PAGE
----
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The biggest movement is toward holistic financial planning, where advisors have their hands in everything from estate planning, tax planning to saving for a vacation – and, let’s not forget, investing. With competition from robos and a race to the bottom with investment management fees, more wealth managers are looking to holistic planning to set themselves apart.
The next generation of advisors – and clients – will be adamant about the importance of holistic advice, so it’s not slowing down anytime soon.
That presents a challenge: how to quantify the value of our advice across the board. We can quantify the value of investing, but our tools are not aligned with the shifting advisor value proposition.
You might be saying, “Holistic relationships cover a much broader area of services. Why should I have to quantify anything when I’m clearly doing so much more than non-holistic advisors?”
I agree – as an advisor. After all, most of these additional services used to be reserved only for the most affluent of clientele, and now you’re supposed to prove why it’s valuable.
But think about it from the clients’ perspective. They’re coming to us to make the most of their money. That’s why they came to us 20 years ago, that’s why they’re coming to us today. Just because we’re doing more doesn’t change what we’re delivering – planning and investing services. Why should they pay for our services rather than just do it themselves?
A recent example
I had a conversation with a client recently who was a perfect example of this in action. He was a high earner who knew and wanted to work with me, but he had to know it would be worth it first.
He challenged me: If I could cover my fees with tax-saving advice alone, he’d move his assets. We got to work, loaded all his information into our software and immediately identified several opportunities – namely a mega backdoor Roth and 1031 exchange.
During our planning proposal meeting, I showed him how we could save him close to $700,000 through tax planning alone – more than enough to cover our fees. In fact, the lifetime value of the proposed strategies exponentially exceeded our projected fees.
He is now an Altfest client.
So what? I provided tax planning advice. That’s increasingly common among advisors. In fact, you may already provide advice like this.
But without explicitly communicating the value of what you’re doing, the memory quickly fades in your clients’ minds.
The client relationship example I cited above encompasses much more than taxes. But beyond investing, tax planning is one of the easiest areas an advisor can quantify value. Using FP Alpha, I have similarly quantified the value of our advice for other clients in the areas of estate planning, retirement planning, insurance and more.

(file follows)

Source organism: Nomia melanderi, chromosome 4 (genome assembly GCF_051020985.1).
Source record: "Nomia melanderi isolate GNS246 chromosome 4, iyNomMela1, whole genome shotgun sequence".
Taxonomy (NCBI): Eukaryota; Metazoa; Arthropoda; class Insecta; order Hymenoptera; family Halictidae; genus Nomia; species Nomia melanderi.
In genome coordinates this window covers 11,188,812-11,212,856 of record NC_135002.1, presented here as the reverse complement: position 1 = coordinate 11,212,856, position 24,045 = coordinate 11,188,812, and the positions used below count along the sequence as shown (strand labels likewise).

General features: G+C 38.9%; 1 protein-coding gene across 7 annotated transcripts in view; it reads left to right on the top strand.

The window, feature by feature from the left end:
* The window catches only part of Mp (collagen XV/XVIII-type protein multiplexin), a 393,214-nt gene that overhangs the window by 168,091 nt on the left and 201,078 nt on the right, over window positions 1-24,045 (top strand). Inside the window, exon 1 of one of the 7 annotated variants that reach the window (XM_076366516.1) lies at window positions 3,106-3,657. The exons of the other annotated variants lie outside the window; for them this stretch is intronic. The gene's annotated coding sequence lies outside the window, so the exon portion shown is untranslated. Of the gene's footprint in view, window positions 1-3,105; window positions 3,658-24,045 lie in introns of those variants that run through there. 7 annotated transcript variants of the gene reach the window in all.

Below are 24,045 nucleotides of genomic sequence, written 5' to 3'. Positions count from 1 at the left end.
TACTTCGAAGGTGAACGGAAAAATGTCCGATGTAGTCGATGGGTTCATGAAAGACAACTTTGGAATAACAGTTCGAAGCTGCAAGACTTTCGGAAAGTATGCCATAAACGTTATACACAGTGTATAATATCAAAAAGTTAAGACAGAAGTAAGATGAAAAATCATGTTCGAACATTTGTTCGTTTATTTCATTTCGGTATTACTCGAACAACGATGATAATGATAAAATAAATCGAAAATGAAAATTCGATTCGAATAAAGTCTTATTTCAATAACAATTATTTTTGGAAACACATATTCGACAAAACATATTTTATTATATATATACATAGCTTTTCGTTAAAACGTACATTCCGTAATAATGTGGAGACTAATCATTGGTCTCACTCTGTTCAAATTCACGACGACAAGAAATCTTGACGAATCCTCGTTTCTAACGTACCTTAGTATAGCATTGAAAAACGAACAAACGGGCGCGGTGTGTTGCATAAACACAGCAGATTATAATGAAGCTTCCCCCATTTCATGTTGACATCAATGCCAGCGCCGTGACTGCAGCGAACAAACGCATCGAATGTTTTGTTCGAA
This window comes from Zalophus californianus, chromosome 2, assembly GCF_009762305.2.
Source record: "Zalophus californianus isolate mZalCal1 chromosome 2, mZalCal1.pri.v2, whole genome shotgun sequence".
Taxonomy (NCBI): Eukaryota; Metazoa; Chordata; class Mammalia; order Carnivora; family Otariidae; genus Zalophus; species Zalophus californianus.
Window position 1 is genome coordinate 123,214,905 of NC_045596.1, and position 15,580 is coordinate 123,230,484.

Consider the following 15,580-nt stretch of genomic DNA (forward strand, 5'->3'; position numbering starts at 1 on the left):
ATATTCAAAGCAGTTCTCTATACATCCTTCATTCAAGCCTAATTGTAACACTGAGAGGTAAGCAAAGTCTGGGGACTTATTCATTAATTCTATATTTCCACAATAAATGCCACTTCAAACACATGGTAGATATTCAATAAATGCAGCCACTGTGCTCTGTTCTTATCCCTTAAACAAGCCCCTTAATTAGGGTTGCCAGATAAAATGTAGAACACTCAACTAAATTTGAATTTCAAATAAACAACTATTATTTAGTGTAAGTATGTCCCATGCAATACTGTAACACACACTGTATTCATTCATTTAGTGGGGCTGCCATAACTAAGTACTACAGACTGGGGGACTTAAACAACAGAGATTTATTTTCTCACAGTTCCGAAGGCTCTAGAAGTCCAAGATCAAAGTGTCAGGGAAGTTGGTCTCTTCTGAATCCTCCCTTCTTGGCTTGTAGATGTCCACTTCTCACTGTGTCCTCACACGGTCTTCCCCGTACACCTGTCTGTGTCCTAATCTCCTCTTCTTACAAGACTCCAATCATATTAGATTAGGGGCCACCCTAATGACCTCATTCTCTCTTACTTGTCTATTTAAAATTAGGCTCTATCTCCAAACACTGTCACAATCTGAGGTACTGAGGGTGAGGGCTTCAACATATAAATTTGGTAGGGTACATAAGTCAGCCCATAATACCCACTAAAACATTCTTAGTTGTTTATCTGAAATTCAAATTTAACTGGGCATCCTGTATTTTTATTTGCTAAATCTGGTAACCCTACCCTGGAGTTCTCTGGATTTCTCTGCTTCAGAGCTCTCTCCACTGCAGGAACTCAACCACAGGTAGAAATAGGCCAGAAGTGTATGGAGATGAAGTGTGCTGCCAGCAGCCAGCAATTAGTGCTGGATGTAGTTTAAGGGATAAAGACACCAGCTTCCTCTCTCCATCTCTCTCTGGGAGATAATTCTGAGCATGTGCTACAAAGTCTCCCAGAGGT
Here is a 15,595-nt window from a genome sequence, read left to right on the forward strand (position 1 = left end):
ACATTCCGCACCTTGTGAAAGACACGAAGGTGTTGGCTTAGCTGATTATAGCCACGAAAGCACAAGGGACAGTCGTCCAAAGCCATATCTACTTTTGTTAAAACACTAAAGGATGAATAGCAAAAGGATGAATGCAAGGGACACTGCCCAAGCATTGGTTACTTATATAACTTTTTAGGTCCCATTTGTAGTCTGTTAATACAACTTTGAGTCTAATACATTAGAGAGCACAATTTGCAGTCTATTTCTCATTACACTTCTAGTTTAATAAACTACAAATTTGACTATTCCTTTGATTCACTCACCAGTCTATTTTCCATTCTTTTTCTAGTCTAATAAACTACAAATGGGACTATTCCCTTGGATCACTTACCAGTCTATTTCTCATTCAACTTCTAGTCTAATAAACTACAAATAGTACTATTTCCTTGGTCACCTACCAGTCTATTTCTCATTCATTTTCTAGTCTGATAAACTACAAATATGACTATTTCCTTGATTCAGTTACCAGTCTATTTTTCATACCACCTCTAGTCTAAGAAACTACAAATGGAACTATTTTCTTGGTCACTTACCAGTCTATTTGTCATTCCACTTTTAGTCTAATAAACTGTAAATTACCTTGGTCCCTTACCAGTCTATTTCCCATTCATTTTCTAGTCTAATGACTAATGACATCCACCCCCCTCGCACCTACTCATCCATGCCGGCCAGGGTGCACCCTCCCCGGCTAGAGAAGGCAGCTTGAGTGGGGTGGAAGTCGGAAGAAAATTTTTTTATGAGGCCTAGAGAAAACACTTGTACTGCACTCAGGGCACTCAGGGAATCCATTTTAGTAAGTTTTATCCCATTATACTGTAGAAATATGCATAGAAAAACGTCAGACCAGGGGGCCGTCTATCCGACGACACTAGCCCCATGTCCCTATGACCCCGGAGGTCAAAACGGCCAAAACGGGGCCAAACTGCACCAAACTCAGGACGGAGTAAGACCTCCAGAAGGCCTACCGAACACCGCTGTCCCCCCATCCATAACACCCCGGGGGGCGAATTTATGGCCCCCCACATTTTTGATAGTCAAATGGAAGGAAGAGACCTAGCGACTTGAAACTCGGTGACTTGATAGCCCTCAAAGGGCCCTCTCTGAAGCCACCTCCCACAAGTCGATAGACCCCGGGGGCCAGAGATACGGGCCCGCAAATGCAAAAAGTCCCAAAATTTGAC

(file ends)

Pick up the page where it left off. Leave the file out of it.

Position yourself as a revenue driver rather than an expense
There’s a lot of talk in the press about centering your practice around relationships rather than performance. That’s all well and good, but the center of any advisor-client relationship is still hard numbers.
The further we go down this “relationship” road, the further we get from proving value with hard numbers, and that’s a dangerous road for any advisor to go down. If you can’t quantify your value, then what’s to stop your client from breaking up with you at any point for any reason?
Your clients should understand your value so clearly that they view you as a revenue driver rather than an expense.
The possibility of gathering the necessary data to quantify your advice for every client sounds exhausting. Thankfully, the category of software serving holistic advisors is growing, as are its capabilities. In the example I cited above, we quickly identified tax strategies and compiled a proposal. We have also utilized the other solutions, such as estate planning and insurance, which allows us to quantify a wide-ranging relationship into easily presented and understood reports.
We include this “value of advice” number in all of our presentations to prospects, and we’ve seen the number of conversions we are having from prospect to client skyrocket. Thanks to a commitment from our team (and the right tech), we’re providing truly comprehensive services, producing more quantifiable value than ever and raising our prices (and profit margins) higher than they’ve ever been.
If you’re advising holistically and providing more advice opportunities (estate planning, tax planning, insurance cost/risk reduction, etc.), then you should be charging more. It makes perfect sense, and when your profit margins jump, I’ll be the first to say, “Good for you.”
But first you have to show your clients why it’s good for them, too.
Andrew Altfest, CFP® is the president of Altfest Personal Wealth Management and founder and CEO of FP Alpha, the software his firm developed and now offers commercially to other advisors.
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